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Andy Wells
Andy Wells2 months ago
High voltage cable burn to the hand!

High voltage cable burn to the hand!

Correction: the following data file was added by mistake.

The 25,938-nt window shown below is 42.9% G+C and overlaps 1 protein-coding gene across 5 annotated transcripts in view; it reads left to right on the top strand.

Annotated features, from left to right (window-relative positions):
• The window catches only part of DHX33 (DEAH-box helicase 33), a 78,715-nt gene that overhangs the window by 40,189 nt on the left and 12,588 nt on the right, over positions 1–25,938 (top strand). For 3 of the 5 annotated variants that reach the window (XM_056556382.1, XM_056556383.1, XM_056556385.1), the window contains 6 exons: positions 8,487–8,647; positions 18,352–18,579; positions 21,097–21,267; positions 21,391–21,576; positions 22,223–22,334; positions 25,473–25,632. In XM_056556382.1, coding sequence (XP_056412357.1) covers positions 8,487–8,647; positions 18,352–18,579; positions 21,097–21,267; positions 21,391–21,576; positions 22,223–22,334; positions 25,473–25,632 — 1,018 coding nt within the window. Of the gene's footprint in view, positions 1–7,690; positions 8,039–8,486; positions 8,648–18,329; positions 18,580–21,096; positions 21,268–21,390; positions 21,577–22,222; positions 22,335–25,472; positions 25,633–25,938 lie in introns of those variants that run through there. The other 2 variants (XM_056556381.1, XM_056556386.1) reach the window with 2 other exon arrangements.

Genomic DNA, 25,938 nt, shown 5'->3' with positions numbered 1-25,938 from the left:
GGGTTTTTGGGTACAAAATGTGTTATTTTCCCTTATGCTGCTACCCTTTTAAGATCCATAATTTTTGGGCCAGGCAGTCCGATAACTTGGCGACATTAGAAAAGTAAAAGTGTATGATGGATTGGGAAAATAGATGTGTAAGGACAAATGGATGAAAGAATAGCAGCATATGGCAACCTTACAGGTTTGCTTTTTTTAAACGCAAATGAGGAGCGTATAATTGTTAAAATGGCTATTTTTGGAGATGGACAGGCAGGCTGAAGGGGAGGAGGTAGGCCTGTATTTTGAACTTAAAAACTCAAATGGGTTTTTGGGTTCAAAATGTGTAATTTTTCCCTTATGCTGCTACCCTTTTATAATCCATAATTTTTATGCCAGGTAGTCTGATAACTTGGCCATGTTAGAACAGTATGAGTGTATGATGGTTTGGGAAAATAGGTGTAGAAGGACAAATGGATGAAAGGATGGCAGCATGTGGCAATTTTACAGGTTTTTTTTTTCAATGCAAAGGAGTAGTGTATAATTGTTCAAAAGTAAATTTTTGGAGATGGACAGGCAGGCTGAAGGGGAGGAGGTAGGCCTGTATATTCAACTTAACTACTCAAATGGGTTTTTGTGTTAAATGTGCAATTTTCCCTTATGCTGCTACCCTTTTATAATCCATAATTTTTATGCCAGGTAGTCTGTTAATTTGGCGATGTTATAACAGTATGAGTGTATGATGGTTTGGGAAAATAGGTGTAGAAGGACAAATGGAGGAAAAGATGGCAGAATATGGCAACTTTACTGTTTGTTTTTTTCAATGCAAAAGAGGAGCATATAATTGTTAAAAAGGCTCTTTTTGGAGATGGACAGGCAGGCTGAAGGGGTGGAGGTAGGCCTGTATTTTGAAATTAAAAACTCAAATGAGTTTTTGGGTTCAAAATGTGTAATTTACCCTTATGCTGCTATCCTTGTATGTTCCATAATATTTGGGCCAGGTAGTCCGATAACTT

In this case the patient came in contact with high voltage cable, the point of entry being the hand and the shoulder as the exit point, causing subdermal burns. Patients with electrical burns should be examined and treated following trauma patient treatment protocols with priority to ABCDEs with a primary and secondary survey. A thorough history should be obtained, including the source of patients electrical injury, the voltage and current type (AC or DC) of the energy source, the duration of electrical exposure, and how the injury was incurred. It is also important to obtain the patient's cardiac history, including any history of prior arrhythmias. A head-to-toe examination should also be completed, giving particular attention to the skin, including the scalp. EKG, cardiac enzymes, CBC, and urinalysis (to check for myoglobin due to rhabdomyolysis) should be obtained. Any patient that was in contact with a high voltage source should have continuous cardiac monitoring during initial evaluation.

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